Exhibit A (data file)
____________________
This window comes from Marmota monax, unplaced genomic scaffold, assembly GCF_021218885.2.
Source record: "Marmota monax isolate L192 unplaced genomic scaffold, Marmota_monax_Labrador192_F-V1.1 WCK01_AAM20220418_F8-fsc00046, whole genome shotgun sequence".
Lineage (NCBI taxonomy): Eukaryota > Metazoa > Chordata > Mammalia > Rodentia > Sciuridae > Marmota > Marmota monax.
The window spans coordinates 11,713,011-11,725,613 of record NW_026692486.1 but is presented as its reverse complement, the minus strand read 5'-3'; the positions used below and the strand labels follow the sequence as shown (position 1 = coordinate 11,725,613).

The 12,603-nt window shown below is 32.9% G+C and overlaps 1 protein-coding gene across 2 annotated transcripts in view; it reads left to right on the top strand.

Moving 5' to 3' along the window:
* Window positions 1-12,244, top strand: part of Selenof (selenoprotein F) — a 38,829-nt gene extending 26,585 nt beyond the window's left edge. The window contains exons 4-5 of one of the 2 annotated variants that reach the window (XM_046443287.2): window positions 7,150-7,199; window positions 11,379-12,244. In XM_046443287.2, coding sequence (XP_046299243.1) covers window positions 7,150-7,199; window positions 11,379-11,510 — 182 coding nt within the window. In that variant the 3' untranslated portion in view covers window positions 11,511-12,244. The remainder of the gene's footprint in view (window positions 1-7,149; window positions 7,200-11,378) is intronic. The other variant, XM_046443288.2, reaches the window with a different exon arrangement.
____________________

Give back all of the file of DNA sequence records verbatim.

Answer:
This window comes from Marmota monax, unplaced genomic scaffold, assembly GCF_021218885.2.
Source record: "Marmota monax isolate L192 unplaced genomic scaffold, Marmota_monax_Labrador192_F-V1.1 WCK01_AAM20220418_F8-fsc00046, whole genome shotgun sequence".
Lineage (NCBI taxonomy): Eukaryota > Metazoa > Chordata > Mammalia > Rodentia > Sciuridae > Marmota > Marmota monax.
The window spans coordinates 11,713,011-11,725,613 of record NW_026692486.1 but is presented as its reverse complement, the minus strand read 5'-3'; the positions used below and the strand labels follow the sequence as shown (position 1 = coordinate 11,725,613).

The 12,603-nt window shown below is 32.9% G+C and overlaps 1 protein-coding gene across 2 annotated transcripts in view; it reads left to right on the top strand.

Moving 5' to 3' along the window:
* Window positions 1-12,244, top strand: part of Selenof (selenoprotein F) — a 38,829-nt gene extending 26,585 nt beyond the window's left edge. The window contains exons 4-5 of one of the 2 annotated variants that reach the window (XM_046443287.2): window positions 7,150-7,199; window positions 11,379-12,244. In XM_046443287.2, coding sequence (XP_046299243.1) covers window positions 7,150-7,199; window positions 11,379-11,510 — 182 coding nt within the window. In that variant the 3' untranslated portion in view covers window positions 11,511-12,244. The remainder of the gene's footprint in view (window positions 1-7,149; window positions 7,200-11,378) is intronic. The other variant, XM_046443288.2, reaches the window with a different exon arrangement.